• Colt Regal Gesture (Shark Gesture x Gorgeous Guest, breeder N W Cranston) was bought at the yearling sales for $4500 by the Mitchells, and the current owners are listed as D L Mitchell, G R Smith. He likewise came last at his first official appearance late December, but much improved this time, and then not so good a week later. But he’s got some potential.
  • Colt Chal Storm (Jereme’s Jet x Chal Roco, breeder R L Herbert) was a buy back at the yearling sales, not reaching his reserve just $10,000, and is still owned by R L Herbert. This was his first official outing.
  • Colt Goforjack (Real Desire x Laurent Perrier, breeder Jack Smolenski) was another purchase by the Mitchells, this time for $14,000, and the current owners are listed as B A Small, D L Mitchell, Dr J C Fanning.  Although the sale price is a little higher, it is still incredibly cheap when you consider this colt (and he was a lovely looking type) is a half to Lancome, In Monaco, The Phantoms Guest, and Roanne (dam of Holy Grail).

I’m not saying these will turn out to be superstars or even multiple winners – although it wouldn’t surprise me! But it is no mean feat to get 2yos to the workouts and trials, and congratulations to the breeders, current owners and trainers for creating racehorses. This is a nice reminder just before the 2015 yearling sales, that there is plenty of opportunity to find a racehorse at the lower end of the market (PGG Wrightson Sale of the stars upcoming sales).

If you like a yearling, back yourself and check it out, even if no-one else seems to be very interested. Many a great horse has been an affordable buy at the sales!

2. But for sellers, bargains can be a disaster.

Going to the yearling sales involves a lot of costs for breeders. Your yearlings need to be of a certain standard and in most cases need to be paid up for the major series. You put a big effort into the dam and foal, and then the yearling (feeding, education). It’s all expertise and time and resources.

It involves a financial commitment from the breeder or vendor (often the same person) to present the best horse they can for the buyer at the time of the sale. This is the breeder’s opportunity to get an early return on that significant investment.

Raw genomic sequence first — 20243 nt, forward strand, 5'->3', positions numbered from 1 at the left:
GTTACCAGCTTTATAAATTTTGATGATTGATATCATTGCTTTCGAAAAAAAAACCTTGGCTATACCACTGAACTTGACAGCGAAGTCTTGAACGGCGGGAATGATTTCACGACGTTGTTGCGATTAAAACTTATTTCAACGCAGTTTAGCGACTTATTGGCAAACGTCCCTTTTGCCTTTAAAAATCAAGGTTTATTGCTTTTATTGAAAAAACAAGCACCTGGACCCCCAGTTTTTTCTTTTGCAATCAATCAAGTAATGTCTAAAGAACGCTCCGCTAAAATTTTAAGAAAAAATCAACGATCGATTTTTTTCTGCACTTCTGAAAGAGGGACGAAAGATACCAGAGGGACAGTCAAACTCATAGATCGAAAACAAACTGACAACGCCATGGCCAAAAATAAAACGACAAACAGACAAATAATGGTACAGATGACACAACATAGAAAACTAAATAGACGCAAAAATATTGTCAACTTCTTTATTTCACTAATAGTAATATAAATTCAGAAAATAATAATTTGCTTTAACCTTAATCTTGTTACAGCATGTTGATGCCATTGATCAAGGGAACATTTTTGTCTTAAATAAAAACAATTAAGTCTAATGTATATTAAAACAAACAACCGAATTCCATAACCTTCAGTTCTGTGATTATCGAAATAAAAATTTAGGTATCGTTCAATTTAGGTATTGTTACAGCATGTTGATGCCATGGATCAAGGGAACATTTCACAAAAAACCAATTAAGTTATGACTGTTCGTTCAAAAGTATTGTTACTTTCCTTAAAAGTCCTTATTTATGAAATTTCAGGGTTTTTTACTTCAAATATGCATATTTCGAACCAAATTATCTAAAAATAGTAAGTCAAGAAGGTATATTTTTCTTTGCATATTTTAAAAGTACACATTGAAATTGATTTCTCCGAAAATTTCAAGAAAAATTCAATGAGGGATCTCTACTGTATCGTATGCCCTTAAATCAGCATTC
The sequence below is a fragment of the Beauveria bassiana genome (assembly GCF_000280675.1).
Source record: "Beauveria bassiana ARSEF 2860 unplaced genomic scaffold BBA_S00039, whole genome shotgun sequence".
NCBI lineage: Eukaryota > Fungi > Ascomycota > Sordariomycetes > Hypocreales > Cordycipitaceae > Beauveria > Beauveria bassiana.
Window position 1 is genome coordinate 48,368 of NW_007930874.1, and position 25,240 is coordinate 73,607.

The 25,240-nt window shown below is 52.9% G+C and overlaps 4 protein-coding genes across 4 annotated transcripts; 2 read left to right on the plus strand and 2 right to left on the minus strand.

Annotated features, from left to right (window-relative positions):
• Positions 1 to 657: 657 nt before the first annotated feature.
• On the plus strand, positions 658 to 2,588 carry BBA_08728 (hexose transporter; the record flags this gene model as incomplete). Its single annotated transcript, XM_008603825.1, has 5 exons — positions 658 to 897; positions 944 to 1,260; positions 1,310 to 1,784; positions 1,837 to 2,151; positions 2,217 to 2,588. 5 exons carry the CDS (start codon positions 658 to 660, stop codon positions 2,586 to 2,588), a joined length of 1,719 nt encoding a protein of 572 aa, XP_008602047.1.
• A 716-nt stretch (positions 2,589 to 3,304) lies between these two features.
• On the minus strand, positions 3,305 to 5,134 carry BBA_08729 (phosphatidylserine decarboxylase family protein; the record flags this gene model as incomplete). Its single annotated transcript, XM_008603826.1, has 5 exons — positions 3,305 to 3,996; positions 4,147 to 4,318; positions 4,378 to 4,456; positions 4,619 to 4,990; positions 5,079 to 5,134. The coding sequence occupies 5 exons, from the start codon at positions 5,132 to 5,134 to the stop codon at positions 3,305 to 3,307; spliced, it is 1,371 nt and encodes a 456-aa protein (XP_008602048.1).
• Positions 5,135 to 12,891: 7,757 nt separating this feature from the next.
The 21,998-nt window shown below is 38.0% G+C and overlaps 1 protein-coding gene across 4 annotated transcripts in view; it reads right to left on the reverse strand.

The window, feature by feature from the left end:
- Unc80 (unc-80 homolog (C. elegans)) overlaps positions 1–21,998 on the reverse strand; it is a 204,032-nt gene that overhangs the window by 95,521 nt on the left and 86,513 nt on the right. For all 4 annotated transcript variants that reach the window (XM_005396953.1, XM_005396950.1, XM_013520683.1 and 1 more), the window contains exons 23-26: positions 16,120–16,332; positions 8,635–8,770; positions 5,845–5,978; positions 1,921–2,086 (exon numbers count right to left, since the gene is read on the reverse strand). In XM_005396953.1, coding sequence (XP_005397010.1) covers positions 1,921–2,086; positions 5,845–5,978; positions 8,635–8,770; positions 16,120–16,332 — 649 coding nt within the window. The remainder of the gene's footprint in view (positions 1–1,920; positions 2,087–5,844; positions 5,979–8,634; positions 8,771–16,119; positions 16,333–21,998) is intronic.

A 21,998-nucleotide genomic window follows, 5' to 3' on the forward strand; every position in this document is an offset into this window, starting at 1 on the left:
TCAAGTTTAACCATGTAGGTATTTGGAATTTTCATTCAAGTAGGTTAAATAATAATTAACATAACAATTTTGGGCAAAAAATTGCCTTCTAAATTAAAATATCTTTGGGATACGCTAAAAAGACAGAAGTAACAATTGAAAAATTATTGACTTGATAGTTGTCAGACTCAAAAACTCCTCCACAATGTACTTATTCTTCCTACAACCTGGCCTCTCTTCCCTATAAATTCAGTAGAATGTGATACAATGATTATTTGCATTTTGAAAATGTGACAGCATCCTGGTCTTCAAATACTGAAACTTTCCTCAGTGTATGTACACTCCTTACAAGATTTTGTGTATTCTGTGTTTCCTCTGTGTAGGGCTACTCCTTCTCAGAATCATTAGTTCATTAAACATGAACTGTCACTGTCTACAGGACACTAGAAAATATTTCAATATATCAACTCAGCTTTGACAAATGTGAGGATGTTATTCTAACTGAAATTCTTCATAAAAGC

Estimates may range from $10,000 to $20,000 to cover costs and give some return depending on the service fee of the sire, the situation of the breeder (e.g. donates own resources and time, or has freehold land to graze and take feed from, or has to pay an external provider).

For many breeders, the sale price of a yearling at auction no where near makes a return on investment, and often will not even cover the basic costs of service fee and feed, let alone the human time and expertise, vet expenses and feed costs of raising a foal.

That’s why many breeders/vendors put a reserve on their yearlings and decide to carry the rest of the costs until they can make (with luck) a better return.

But many cannot afford to hold on to a yearling and take the loss. It is fundamentally a donation to the overall harness racing industry – by breeders.

So when people buy a low cost foal at the yearling sales, please remember: While buyers/owners also take a huge risk at yearling sale time, the foundations of success have already been created by the breeder. And whether the horse goes on to make $10,000 or a million dollars in stakes, the breeder will (with only tiny exceptions) get no percentage of that unless they have kept the yearling or taken an ownership share.

We work in a high risk business. Even so, it seems absurd that the producers of the product we market are left in such a situation – no business works this way.

Isn’t it time we took an industry-wide approach to this issue?